Mechanism of chain termination in lipid peroxidation by carotenes

A theoretical study

Jian Jhih Guo, Ching-Han Hu

Research output: Contribution to journalArticle

11 Citations (Scopus)

Abstract

The reaction mechanism of carotenes (CARs) in chain termination against lipid peroxidation was studied using density functional theory. In the presence of peroxide (ROO), the reaction barrier for its addition to CAR to form ROO-CAR is smaller than those for its hydrogen abstractions from CAR and linoleic acid (LAH), respectively. In contrast, the reaction barriers for the O2 additions of the carbon-centered radicals are ordered as ROO-CAR > CAR(-H) > LA. Thus, the chain-termination function of CAR is best demonstrated by trapping the addition radical and suppressing O2 addition. For either the ROO-CAR or CAR(-H) radicals, β-carotene has noticeably higher O2 addition barriers than those of their lycopene counterparts. The reaction barrier for the rearrangement of ROO-CAR into RO + epoxide is much smaller than that for the formation of cyclic ether and is comparable to that of O2 addition. Since RO has a stronger tendency toward hydrogen abstraction than ROO, the rearrangement of the addition adduct has to be recognized as an important factor while evaluating the chain-termination potency of a molecule. The overall reaction energy profile reveals that the protective function of CAR is mostly exhibited via formation of the addition adduct. Comparatively, β-carotene is a more potent antiradical agent than lycopene against peroxide-initiated lipid peroxidation.

Original languageEnglish
Pages (from-to)16948-16958
Number of pages11
JournalJournal of Physical Chemistry B
Volume114
Issue number50
DOIs
Publication statusPublished - 2010 Dec 23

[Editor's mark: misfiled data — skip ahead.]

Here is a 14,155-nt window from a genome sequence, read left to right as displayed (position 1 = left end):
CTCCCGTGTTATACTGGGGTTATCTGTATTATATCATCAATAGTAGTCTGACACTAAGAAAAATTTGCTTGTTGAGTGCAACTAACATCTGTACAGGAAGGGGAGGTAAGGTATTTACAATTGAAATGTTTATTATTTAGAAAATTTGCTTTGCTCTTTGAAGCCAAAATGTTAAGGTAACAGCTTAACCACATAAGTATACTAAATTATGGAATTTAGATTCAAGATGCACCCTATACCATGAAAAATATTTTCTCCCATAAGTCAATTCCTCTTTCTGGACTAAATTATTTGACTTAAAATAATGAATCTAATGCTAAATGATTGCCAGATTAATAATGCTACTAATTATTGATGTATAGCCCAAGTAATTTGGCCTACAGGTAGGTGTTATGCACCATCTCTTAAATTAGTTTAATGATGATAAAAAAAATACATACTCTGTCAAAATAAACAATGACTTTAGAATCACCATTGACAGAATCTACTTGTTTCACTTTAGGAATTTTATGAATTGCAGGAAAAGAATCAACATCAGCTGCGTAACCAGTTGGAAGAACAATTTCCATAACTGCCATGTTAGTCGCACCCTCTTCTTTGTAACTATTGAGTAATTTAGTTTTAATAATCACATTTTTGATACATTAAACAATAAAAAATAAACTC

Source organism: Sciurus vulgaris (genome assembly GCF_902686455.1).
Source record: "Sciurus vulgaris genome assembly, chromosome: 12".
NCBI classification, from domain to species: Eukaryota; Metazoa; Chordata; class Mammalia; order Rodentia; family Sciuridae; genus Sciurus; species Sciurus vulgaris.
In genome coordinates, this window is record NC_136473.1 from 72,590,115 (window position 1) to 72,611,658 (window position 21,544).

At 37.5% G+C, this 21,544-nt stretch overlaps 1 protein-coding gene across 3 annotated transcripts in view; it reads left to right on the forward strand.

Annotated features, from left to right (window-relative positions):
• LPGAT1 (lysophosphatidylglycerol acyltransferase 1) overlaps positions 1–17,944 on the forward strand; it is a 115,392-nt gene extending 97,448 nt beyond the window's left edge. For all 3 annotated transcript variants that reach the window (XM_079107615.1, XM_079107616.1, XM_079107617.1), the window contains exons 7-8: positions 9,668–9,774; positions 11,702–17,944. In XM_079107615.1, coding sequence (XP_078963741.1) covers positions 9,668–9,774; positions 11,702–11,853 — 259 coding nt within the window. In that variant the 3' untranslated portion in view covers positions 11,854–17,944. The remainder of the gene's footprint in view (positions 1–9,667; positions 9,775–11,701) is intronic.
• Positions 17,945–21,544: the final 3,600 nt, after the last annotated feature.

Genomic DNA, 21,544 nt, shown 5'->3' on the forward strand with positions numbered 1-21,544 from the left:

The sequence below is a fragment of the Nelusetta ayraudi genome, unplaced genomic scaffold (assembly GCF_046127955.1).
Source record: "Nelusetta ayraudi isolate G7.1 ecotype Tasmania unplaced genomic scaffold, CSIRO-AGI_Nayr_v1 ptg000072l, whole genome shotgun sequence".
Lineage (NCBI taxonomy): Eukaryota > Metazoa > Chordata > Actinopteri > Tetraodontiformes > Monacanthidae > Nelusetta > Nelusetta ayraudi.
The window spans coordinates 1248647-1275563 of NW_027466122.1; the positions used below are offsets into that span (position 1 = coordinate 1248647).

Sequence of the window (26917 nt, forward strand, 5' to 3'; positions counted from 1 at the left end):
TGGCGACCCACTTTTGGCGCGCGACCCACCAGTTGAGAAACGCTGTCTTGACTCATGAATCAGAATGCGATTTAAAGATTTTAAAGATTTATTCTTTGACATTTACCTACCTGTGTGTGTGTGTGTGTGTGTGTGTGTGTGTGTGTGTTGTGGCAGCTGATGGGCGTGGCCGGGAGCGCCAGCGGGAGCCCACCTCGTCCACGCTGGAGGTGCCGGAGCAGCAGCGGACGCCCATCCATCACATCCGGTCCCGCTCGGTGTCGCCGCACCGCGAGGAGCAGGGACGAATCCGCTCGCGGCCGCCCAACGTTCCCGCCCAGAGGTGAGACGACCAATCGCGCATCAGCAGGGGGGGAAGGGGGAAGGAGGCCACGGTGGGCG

Fingerprint

carotene
Carotenoids
Lipids
lipids
peroxides
adducts
Hydrogen
Cyclic Ethers
Linoleic acid
epoxy compounds
Lipid Peroxides
Epoxy Compounds
Peroxides
Linoleic Acid
hydrogen
Density functional theory
Ethers
ethers

All Science Journal Classification (ASJC) codes

  • Physical and Theoretical Chemistry
  • Surfaces, Coatings and Films
  • Materials Chemistry

Cite this

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abstract = "The reaction mechanism of carotenes (CARs) in chain termination against lipid peroxidation was studied using density functional theory. In the presence of peroxide (ROO•), the reaction barrier for its addition to CAR to form ROO-CAR• is smaller than those for its hydrogen abstractions from CAR and linoleic acid (LAH), respectively. In contrast, the reaction barriers for the O2 additions of the carbon-centered radicals are ordered as ROO-CAR• > CAR(-H)• > LA•. Thus, the chain-termination function of CAR is best demonstrated by trapping the addition radical and suppressing O2 addition. For either the ROO-CAR• or CAR(-H)• radicals, β-carotene has noticeably higher O2 addition barriers than those of their lycopene counterparts. The reaction barrier for the rearrangement of ROO-CAR• into RO• + epoxide is much smaller than that for the formation of cyclic ether and is comparable to that of O2 addition. Since RO• has a stronger tendency toward hydrogen abstraction than ROO•, the rearrangement of the addition adduct has to be recognized as an important factor while evaluating the chain-termination potency of a molecule. The overall reaction energy profile reveals that the protective function of CAR is mostly exhibited via formation of the addition adduct. Comparatively, β-carotene is a more potent antiradical agent than lycopene against peroxide-initiated lipid peroxidation.",
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Mechanism of chain termination in lipid peroxidation by carotenes : A theoretical study. / Guo, Jian Jhih; Hu, Ching-Han.

In: Journal of Physical Chemistry B, Vol. 114, No. 50, 23.12.2010, p. 16948-16958.

Research output: Contribution to journalArticle

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